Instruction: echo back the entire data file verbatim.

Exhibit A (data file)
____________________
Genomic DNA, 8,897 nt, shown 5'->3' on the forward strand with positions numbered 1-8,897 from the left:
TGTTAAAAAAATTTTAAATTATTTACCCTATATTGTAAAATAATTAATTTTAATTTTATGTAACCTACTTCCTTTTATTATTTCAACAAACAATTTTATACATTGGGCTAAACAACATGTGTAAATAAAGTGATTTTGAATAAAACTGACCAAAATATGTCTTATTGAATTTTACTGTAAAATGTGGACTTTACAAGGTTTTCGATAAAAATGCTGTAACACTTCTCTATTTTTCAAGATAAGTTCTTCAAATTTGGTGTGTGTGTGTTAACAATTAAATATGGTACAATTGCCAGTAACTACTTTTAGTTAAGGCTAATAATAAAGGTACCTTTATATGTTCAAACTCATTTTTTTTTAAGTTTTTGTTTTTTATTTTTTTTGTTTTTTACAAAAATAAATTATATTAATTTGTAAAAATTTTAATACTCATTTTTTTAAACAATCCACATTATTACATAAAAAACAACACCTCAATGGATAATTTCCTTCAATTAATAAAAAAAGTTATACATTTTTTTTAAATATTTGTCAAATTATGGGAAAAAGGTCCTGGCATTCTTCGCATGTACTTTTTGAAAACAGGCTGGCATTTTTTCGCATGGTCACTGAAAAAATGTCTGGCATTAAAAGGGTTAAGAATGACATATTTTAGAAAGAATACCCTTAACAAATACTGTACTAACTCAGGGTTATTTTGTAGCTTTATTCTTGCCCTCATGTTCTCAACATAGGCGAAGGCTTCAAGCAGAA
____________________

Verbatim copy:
Genomic DNA, 8,897 nt, shown 5'->3' on the forward strand with positions numbered 1-8,897 from the left:
TGTTAAAAAAATTTTAAATTATTTACCCTATATTGTAAAATAATTAATTTTAATTTTATGTAACCTACTTCCTTTTATTATTTCAACAAACAATTTTATACATTGGGCTAAACAACATGTGTAAATAAAGTGATTTTGAATAAAACTGACCAAAATATGTCTTATTGAATTTTACTGTAAAATGTGGACTTTACAAGGTTTTCGATAAAAATGCTGTAACACTTCTCTATTTTTCAAGATAAGTTCTTCAAATTTGGTGTGTGTGTGTTAACAATTAAATATGGTACAATTGCCAGTAACTACTTTTAGTTAAGGCTAATAATAAAGGTACCTTTATATGTTCAAACTCATTTTTTTTTAAGTTTTTGTTTTTTATTTTTTTTGTTTTTTACAAAAATAAATTATATTAATTTGTAAAAATTTTAATACTCATTTTTTTAAACAATCCACATTATTACATAAAAAACAACACCTCAATGGATAATTTCCTTCAATTAATAAAAAAAGTTATACATTTTTTTTAAATATTTGTCAAATTATGGGAAAAAGGTCCTGGCATTCTTCGCATGTACTTTTTGAAAACAGGCTGGCATTTTTTCGCATGGTCACTGAAAAAATGTCTGGCATTAAAAGGGTTAAGAATGACATATTTTAGAAAGAATACCCTTAACAAATACTGTACTAACTCAGGGTTATTTTGTAGCTTTATTCTTGCCCTCATGTTCTCAACATAGGCGAAGGCTTCAAGCAGAA